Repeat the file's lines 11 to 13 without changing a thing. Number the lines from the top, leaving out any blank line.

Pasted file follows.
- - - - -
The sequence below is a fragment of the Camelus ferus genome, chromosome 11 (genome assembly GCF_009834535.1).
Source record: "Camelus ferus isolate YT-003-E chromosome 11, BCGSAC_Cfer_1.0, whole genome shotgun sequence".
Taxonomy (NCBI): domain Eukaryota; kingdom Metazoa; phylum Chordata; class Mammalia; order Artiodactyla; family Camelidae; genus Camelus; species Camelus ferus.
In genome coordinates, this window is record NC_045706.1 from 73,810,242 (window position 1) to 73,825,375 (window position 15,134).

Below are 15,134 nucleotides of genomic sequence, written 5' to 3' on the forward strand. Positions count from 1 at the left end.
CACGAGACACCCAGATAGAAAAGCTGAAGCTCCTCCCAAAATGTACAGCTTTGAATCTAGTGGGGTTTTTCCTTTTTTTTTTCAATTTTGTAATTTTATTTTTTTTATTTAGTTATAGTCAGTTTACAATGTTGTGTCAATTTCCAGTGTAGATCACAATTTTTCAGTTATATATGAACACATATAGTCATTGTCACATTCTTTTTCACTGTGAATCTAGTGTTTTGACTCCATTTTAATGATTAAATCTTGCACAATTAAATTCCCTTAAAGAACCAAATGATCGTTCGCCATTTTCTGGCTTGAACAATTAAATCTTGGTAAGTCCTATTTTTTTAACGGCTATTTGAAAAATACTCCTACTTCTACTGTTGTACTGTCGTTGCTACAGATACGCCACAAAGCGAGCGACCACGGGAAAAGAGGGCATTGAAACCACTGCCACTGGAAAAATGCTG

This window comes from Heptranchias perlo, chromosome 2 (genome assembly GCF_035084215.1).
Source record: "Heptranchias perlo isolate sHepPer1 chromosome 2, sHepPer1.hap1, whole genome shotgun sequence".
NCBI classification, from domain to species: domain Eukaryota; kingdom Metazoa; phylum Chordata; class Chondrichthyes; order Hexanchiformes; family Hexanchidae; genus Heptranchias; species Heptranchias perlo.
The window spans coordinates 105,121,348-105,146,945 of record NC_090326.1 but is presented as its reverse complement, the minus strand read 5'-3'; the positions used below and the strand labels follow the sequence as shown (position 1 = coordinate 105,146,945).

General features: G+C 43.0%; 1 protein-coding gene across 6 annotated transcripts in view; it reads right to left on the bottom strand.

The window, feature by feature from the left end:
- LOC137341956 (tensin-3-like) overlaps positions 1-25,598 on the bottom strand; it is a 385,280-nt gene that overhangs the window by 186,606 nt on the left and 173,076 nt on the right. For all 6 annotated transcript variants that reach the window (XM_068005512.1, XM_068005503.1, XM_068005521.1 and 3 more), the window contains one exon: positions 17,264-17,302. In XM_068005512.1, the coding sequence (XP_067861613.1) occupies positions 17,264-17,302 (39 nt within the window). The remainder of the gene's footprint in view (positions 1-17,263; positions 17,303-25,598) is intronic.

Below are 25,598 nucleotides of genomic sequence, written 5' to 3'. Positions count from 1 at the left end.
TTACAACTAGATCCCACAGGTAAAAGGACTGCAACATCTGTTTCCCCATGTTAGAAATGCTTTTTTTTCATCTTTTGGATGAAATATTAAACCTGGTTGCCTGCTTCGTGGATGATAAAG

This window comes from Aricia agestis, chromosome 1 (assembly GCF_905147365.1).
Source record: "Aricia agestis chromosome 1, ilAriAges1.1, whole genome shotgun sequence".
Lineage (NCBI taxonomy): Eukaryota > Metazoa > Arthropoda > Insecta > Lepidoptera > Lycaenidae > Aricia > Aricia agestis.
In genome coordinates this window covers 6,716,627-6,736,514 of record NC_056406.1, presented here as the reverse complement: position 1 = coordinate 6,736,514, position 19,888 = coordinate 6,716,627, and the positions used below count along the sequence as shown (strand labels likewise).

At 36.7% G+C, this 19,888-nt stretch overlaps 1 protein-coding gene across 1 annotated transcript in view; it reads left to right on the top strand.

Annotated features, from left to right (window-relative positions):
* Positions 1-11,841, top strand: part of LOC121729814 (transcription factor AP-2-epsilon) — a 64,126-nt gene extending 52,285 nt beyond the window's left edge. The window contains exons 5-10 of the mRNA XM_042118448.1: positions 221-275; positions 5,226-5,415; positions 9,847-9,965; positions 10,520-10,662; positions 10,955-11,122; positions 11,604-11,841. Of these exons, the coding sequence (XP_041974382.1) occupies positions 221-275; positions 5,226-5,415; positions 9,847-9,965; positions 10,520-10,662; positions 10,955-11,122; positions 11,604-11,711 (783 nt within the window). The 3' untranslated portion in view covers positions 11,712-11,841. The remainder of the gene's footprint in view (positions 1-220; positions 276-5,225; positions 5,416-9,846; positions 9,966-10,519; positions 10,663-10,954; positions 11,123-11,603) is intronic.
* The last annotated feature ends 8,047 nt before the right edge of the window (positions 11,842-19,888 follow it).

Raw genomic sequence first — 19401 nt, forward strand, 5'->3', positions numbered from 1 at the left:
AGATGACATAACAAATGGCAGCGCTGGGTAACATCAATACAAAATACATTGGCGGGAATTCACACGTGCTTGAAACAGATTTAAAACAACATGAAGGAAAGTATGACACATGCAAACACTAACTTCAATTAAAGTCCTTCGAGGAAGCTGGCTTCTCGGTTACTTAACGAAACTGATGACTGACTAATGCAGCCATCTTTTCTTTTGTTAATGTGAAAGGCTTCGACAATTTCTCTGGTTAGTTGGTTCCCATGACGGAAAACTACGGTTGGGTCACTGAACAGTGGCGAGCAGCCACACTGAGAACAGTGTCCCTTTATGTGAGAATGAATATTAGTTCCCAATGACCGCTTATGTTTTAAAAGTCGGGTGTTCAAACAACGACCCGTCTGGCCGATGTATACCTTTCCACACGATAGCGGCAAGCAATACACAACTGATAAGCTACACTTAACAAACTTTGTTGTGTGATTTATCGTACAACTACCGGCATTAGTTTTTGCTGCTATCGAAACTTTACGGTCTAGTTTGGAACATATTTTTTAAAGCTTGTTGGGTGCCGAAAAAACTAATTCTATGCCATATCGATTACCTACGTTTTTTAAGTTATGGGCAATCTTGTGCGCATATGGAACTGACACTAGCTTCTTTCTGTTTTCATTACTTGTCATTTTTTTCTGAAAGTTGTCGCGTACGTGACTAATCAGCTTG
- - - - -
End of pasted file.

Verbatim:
General features: G+C 43.0%; 1 protein-coding gene across 6 annotated transcripts in view; it reads right to left on the bottom strand.

The window, feature by feature from the left end:
- LOC137341956 (tensin-3-like) overlaps positions 1-25,598 on the bottom strand; it is a 385,280-nt gene that overhangs the window by 186,606 nt on the left and 173,076 nt on the right. For all 6 annotated transcript variants that reach the window (XM_068005512.1, XM_068005503.1, XM_068005521.1 and 3 more), the window contains one exon: positions 17,264-17,302. In XM_068005512.1, the coding sequence (XP_067861613.1) occupies positions 17,264-17,302 (39 nt within the window). The remainder of the gene's footprint in view (positions 1-17,263; positions 17,303-25,598) is intronic.